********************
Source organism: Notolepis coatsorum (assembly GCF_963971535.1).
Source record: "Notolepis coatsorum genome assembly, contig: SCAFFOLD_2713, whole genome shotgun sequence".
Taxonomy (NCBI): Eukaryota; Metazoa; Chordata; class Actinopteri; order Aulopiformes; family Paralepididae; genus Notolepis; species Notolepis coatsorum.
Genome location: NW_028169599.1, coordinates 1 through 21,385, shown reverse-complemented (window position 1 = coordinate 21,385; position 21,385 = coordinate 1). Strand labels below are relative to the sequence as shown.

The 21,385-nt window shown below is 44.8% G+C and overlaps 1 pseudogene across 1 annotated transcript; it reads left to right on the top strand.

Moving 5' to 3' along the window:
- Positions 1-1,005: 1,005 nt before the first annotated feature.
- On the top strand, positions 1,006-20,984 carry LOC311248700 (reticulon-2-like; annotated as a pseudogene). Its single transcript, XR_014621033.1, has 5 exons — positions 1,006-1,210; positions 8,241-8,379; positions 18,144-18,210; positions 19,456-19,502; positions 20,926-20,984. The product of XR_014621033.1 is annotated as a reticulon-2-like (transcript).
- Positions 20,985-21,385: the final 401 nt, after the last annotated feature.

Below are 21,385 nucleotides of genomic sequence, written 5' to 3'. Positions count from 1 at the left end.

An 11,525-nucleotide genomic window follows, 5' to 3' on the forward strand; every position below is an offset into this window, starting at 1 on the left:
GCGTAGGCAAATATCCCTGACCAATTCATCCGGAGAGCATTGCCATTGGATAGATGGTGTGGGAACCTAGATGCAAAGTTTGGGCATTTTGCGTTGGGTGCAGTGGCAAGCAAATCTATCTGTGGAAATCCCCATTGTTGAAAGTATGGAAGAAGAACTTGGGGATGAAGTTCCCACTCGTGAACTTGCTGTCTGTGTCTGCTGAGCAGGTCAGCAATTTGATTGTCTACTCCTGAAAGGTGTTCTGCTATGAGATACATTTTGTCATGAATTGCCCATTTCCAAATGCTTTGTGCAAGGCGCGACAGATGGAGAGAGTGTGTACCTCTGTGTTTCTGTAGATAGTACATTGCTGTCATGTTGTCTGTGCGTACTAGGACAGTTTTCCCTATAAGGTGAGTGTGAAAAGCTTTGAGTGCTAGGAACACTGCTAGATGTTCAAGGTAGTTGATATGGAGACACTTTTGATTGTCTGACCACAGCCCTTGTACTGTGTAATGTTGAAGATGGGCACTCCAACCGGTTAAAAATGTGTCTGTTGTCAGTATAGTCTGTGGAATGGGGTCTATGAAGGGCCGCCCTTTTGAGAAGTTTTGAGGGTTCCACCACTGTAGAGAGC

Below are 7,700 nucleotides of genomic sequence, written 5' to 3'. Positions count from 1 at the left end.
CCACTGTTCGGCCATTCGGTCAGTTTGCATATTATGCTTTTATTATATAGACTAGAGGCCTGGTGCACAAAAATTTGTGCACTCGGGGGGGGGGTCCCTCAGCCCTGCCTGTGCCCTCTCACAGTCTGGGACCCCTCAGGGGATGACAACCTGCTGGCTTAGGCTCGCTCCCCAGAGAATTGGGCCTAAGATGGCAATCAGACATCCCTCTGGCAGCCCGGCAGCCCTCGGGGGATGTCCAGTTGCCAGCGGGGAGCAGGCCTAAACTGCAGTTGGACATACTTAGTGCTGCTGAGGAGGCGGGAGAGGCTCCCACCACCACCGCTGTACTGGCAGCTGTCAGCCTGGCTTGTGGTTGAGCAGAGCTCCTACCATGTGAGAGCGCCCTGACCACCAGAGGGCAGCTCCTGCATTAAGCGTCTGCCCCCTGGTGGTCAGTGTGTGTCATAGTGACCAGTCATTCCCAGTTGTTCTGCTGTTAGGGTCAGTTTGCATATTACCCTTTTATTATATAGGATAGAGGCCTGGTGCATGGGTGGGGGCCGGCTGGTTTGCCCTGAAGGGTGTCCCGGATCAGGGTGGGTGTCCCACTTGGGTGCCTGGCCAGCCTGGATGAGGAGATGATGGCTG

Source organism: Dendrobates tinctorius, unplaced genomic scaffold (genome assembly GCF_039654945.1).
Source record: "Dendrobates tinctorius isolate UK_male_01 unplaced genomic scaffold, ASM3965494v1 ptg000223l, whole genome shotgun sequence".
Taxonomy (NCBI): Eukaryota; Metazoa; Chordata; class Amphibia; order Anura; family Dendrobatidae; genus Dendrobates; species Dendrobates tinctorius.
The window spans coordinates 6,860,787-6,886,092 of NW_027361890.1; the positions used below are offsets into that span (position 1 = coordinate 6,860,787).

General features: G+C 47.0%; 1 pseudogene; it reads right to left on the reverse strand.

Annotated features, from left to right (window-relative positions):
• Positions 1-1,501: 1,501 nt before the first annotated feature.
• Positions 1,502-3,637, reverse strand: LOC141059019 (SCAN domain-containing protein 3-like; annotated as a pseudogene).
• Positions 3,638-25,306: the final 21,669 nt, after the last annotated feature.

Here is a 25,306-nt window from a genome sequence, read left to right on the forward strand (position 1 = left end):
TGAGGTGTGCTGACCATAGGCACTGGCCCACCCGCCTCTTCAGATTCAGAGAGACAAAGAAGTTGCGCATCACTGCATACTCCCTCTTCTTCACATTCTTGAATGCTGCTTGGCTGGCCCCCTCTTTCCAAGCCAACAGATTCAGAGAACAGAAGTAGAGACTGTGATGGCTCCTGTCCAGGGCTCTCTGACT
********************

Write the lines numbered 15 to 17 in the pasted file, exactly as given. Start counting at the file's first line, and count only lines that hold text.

Source organism: Dendrobates tinctorius, unplaced genomic scaffold (genome assembly GCF_039654945.1).
Source record: "Dendrobates tinctorius isolate UK_male_01 unplaced genomic scaffold, ASM3965494v1 ptg000223l, whole genome shotgun sequence".
Taxonomy (NCBI): Eukaryota; Metazoa; Chordata; class Amphibia; order Anura; family Dendrobatidae; genus Dendrobates; species Dendrobates tinctorius.